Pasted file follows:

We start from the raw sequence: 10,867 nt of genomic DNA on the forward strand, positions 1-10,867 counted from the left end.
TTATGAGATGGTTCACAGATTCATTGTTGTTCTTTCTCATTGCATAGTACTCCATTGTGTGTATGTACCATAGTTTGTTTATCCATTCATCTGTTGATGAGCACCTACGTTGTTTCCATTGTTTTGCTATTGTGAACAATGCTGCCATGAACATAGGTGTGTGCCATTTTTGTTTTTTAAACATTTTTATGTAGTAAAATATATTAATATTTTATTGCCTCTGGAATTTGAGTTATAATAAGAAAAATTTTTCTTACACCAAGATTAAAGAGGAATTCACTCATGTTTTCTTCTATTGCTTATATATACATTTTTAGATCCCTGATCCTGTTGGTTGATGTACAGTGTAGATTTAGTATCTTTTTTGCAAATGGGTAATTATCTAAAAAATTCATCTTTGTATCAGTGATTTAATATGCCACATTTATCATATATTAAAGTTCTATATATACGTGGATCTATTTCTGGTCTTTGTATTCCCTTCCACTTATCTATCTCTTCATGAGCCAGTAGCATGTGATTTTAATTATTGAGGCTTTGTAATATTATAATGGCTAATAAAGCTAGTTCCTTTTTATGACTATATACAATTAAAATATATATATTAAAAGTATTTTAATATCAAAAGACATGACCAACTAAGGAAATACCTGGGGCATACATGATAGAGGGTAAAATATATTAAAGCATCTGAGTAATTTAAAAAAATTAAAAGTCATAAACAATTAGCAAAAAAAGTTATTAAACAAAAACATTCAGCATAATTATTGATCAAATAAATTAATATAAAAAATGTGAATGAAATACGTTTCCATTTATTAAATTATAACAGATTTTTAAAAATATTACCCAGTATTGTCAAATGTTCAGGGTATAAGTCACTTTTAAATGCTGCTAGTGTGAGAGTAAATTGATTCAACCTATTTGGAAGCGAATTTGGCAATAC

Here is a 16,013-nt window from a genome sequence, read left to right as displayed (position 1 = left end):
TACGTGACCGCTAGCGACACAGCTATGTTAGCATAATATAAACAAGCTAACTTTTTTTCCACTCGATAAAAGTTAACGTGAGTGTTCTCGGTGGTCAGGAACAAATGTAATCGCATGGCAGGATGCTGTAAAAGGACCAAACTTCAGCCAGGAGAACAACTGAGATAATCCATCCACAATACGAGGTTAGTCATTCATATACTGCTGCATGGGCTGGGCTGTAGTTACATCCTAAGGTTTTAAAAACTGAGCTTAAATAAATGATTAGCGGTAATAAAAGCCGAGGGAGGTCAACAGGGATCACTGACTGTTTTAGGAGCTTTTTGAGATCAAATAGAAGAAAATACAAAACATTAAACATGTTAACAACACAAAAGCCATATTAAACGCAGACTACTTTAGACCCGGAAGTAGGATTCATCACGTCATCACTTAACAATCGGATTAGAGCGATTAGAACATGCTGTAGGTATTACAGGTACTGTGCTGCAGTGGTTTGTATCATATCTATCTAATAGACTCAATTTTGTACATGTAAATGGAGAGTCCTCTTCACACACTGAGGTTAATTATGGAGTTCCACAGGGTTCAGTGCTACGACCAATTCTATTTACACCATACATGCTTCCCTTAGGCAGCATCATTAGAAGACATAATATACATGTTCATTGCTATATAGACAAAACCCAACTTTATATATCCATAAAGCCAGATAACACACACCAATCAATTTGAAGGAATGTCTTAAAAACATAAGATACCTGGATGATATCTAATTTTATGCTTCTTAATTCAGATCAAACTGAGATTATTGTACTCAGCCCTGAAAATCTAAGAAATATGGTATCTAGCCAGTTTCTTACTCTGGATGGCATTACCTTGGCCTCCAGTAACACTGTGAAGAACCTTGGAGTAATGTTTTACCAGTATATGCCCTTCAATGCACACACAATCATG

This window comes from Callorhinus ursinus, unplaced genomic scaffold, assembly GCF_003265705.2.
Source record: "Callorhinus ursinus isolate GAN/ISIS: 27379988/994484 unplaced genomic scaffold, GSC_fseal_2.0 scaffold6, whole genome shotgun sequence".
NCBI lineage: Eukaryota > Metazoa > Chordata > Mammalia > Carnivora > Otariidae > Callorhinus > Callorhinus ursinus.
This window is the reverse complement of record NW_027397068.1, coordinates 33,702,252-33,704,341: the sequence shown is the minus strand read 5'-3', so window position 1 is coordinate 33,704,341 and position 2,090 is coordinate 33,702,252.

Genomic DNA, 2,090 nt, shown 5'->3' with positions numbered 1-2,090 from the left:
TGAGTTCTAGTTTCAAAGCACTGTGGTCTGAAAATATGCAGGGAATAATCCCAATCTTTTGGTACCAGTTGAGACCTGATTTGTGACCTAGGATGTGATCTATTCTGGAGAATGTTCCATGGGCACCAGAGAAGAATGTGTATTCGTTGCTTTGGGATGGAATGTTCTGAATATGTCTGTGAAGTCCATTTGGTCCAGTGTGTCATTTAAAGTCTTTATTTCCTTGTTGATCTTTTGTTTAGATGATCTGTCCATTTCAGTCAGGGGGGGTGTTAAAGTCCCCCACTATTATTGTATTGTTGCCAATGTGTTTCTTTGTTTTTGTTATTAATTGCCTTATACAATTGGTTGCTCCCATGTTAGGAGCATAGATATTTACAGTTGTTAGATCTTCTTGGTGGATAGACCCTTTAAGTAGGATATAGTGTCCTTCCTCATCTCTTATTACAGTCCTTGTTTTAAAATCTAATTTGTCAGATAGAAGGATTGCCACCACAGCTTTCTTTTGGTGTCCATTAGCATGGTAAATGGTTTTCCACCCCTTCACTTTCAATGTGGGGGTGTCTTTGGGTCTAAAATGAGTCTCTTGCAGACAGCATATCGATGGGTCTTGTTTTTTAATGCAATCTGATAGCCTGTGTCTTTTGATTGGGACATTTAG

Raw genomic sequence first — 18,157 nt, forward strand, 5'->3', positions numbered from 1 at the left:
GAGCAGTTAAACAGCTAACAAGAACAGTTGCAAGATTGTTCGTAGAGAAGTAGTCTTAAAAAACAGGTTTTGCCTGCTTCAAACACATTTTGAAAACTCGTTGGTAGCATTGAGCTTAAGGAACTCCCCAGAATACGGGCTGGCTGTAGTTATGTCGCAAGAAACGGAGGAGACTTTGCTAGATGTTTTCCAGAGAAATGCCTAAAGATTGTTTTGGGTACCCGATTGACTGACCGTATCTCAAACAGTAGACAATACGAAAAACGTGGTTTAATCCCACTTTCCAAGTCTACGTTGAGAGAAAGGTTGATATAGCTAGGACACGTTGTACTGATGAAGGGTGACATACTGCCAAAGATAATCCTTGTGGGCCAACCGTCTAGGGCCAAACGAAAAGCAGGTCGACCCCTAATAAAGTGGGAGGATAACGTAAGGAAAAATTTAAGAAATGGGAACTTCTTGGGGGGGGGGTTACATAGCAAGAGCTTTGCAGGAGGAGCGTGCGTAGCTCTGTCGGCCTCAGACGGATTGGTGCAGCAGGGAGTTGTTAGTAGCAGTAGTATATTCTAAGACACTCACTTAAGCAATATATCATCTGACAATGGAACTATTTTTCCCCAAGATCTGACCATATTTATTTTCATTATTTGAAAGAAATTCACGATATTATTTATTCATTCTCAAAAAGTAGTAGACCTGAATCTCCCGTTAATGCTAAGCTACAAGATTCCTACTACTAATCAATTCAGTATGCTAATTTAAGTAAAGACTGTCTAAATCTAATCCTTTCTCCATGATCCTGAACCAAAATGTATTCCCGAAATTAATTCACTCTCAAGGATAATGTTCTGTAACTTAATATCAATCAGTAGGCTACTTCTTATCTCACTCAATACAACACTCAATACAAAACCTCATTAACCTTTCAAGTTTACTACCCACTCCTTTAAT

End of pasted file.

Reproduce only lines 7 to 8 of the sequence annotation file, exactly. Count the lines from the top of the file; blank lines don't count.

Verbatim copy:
NCBI lineage: Eukaryota > Metazoa > Chordata > Mammalia > Carnivora > Otariidae > Callorhinus > Callorhinus ursinus.
This window is the reverse complement of record NW_027397068.1, coordinates 33,702,252-33,704,341: the sequence shown is the minus strand read 5'-3', so window position 1 is coordinate 33,704,341 and position 2,090 is coordinate 33,702,252.